Search ForexCrunch

The dull trading of Friday’s closing sessions is likely to be repeated for the opening this week with little in the way of fundamental news (other than OPEC) released from over the weekend and a sense of habituation and acclimatisation to the COIVD-19 phenomenon.

For a recap of Friday’s closing session, see here.

Since then, we have just witnessed a historic conclusion to a historic oil price war in an OPEC+ allies accord and in an agreement to cut nearly 10 million barrels a day from production. A deal was sealed on Sunday (Asia Monday) with a little help from US President Donald Trump who intervened to help encourage the Saudis and Mexicans to play ball in a standoff that otherwise had been jeopardizing an OPEC deal.  

As a result of the settled disputes between Russie and Saudis and Mexico and the Saudis, Saudi Arabia, Russia and the US have agreed to lead the accord whereby 23 countries have now committed to collectively stop producing as much as 9.7 million barrels a day of oil.

“We have demonstrated that OPEC+ is up and alive,” Saudi Energy Minister Prince Abdulaziz bin Salman told Bloomberg News in an interview minutes after the deal was done. “I’m more than happy with the deal.”

This was an agreement much in line with what Trump had expected, a forecast he published on Twitter last week and it is a deal that caps a tumultuous month when WTI crude fell to its lowest in nearly two decades, falling below $20 a barrel to $19.29. Earlier this year, it traded above $65 a barrel. OPEC+ ministers made the agreement by way of a video conference call racing to conclude it before the oil markets reopened.

Market implications

Expectations were for a sell-off in the open had a deal not be struck, but we could now see a flood put under prices and a bullish spike in the open, for there is plenty of room to fill up on the upside. Oil has dropped around 40% since the beginning of March following failures between the Russian Saudis to agree on anything pertaining to the value of oil and the implications for demand considering the COVID-19 pandemic.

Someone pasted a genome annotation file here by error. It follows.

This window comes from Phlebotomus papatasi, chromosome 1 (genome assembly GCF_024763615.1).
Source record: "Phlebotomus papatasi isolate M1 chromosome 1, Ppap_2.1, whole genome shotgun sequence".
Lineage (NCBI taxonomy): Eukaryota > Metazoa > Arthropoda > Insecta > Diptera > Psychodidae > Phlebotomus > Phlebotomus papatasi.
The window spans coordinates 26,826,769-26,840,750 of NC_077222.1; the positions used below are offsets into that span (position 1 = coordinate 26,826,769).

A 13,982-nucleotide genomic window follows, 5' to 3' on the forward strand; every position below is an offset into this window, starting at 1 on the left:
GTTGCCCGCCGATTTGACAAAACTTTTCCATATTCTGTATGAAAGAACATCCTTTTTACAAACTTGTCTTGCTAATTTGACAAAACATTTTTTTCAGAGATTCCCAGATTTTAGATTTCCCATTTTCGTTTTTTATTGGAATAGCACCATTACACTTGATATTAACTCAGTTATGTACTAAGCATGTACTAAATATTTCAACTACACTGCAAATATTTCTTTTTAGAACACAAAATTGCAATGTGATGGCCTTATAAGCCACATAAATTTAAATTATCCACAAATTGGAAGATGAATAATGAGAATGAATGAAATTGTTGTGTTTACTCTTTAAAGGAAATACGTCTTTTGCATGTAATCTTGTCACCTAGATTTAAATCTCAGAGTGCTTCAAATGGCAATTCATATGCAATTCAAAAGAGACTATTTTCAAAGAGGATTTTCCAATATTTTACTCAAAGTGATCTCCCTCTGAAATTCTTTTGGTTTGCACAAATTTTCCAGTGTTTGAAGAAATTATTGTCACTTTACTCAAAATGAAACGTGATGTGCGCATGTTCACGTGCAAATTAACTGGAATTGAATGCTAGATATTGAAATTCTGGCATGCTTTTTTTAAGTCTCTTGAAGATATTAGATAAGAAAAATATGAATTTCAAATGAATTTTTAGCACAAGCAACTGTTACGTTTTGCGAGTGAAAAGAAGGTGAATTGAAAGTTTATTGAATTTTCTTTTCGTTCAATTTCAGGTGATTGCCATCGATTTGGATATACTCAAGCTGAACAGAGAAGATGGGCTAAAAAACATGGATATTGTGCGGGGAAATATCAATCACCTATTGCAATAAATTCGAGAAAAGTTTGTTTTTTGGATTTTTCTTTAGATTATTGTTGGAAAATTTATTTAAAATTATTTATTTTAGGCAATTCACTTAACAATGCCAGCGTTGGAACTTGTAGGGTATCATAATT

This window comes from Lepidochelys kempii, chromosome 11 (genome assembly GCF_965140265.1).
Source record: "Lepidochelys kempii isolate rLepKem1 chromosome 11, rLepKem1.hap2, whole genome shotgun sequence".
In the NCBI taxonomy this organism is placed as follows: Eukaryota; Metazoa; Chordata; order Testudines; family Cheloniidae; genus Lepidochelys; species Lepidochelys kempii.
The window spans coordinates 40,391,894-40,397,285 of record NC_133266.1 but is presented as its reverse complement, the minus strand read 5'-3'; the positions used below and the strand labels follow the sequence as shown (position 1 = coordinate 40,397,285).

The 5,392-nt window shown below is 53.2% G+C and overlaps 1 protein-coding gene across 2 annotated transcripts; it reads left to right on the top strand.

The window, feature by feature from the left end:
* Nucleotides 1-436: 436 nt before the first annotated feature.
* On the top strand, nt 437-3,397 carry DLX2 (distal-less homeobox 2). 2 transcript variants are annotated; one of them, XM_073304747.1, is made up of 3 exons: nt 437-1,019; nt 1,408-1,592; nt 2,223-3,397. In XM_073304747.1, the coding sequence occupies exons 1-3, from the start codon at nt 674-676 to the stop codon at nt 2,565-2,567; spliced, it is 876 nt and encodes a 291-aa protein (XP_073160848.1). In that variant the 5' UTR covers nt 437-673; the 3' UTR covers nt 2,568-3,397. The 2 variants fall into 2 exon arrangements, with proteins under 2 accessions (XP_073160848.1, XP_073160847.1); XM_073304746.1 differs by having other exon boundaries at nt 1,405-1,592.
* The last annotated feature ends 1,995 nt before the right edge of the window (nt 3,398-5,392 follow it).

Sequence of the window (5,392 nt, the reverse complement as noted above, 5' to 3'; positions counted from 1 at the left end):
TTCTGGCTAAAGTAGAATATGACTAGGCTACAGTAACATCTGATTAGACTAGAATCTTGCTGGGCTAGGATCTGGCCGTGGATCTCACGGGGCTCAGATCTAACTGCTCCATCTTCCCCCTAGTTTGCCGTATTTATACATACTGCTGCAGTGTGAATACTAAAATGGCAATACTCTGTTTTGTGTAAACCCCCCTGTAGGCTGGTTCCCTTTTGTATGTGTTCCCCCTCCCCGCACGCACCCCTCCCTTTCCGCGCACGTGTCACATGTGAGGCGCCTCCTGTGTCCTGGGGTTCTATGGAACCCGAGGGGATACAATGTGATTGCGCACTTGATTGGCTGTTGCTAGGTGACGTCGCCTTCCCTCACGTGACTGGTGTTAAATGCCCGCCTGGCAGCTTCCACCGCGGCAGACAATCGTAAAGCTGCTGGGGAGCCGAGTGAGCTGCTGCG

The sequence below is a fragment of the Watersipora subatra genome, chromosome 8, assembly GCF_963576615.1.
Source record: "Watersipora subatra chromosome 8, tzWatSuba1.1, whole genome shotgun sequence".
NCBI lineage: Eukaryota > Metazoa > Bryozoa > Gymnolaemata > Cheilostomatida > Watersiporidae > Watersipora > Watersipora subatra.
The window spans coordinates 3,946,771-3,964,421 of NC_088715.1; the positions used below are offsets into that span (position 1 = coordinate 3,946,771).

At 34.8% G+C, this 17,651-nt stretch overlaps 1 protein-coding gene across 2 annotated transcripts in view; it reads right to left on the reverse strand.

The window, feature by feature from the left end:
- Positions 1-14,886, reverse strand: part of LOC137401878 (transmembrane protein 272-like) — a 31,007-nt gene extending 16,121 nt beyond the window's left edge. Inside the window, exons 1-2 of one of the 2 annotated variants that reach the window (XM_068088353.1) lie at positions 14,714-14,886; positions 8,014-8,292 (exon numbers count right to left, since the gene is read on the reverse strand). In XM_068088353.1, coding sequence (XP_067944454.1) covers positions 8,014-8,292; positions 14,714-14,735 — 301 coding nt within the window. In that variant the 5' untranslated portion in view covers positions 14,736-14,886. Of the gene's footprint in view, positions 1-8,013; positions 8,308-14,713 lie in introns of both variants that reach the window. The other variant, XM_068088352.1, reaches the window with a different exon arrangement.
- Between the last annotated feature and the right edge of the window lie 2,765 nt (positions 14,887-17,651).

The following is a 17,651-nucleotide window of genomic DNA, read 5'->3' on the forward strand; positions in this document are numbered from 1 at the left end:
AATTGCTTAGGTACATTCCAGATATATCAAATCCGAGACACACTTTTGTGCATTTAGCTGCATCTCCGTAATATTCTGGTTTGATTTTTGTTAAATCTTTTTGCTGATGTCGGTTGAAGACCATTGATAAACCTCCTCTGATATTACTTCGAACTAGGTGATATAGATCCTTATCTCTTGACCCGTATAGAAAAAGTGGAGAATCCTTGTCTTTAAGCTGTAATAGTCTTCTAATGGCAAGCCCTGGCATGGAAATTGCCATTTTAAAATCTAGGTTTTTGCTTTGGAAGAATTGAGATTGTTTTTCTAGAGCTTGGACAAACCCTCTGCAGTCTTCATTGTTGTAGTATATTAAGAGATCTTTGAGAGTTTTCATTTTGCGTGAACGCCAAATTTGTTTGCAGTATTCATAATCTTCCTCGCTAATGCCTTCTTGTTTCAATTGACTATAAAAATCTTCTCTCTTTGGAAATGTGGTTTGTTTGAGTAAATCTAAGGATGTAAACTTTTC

However, considering COVID-19 and the fact that the production deal doesn’t take effect until May 1, here is still plenty of time for bears to lay into bids and for top run considering OPEC+ countries could still continue to flood the market for another few weeks while raw demand for oil and energy falls away. The expectations of a 10m bbls per day were well telegraphed in the markets.

“The balance of risks rests to the downside as the unprecedented demand shock and swelling inventories are unlikely to be offset by even a 10m bpd curtailment,”

– analysts at TD Securities argued,

“Meanwhile with front month contangos over $5/bbl for WTI, and not much better for Brent, the prospect of rolling long positions becomes extremely expensive and is likely to provide another bearish lean as investment demand and bottom picking flows could very well decrease. With that said, CTAs remain well-positioned for further downside,” analysts at TD Securities explained.

WTI levels